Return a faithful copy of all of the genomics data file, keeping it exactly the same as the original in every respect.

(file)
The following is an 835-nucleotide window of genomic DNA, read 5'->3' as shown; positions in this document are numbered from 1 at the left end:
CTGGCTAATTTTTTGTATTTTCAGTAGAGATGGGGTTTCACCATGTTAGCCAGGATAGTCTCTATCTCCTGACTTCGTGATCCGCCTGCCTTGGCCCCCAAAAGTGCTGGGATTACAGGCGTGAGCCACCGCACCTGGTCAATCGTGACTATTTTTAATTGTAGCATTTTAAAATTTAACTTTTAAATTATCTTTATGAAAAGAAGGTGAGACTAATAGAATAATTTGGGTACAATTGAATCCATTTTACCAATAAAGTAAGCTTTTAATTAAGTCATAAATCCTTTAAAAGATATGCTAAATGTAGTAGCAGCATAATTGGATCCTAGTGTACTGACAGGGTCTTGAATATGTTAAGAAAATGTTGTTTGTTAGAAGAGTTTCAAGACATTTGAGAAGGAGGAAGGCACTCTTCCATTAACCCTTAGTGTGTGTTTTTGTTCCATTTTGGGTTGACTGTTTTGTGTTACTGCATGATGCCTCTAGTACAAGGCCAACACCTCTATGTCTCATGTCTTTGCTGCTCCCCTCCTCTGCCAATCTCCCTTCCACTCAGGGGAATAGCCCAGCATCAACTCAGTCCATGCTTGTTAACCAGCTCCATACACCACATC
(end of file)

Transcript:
The following is an 835-nucleotide window of genomic DNA, read 5'->3' as shown; positions in this document are numbered from 1 at the left end:
CTGGCTAATTTTTTGTATTTTCAGTAGAGATGGGGTTTCACCATGTTAGCCAGGATAGTCTCTATCTCCTGACTTCGTGATCCGCCTGCCTTGGCCCCCAAAAGTGCTGGGATTACAGGCGTGAGCCACCGCACCTGGTCAATCGTGACTATTTTTAATTGTAGCATTTTAAAATTTAACTTTTAAATTATCTTTATGAAAAGAAGGTGAGACTAATAGAATAATTTGGGTACAATTGAATCCATTTTACCAATAAAGTAAGCTTTTAATTAAGTCATAAATCCTTTAAAAGATATGCTAAATGTAGTAGCAGCATAATTGGATCCTAGTGTACTGACAGGGTCTTGAATATGTTAAGAAAATGTTGTTTGTTAGAAGAGTTTCAAGACATTTGAGAAGGAGGAAGGCACTCTTCCATTAACCCTTAGTGTGTGTTTTTGTTCCATTTTGGGTTGACTGTTTTGTGTTACTGCATGATGCCTCTAGTACAAGGCCAACACCTCTATGTCTCATGTCTTTGCTGCTCCCCTCCTCTGCCAATCTCCCTTCCACTCAGGGGAATAGCCCAGCATCAACTCAGTCCATGCTTGTTAACCAGCTCCATACACCACATC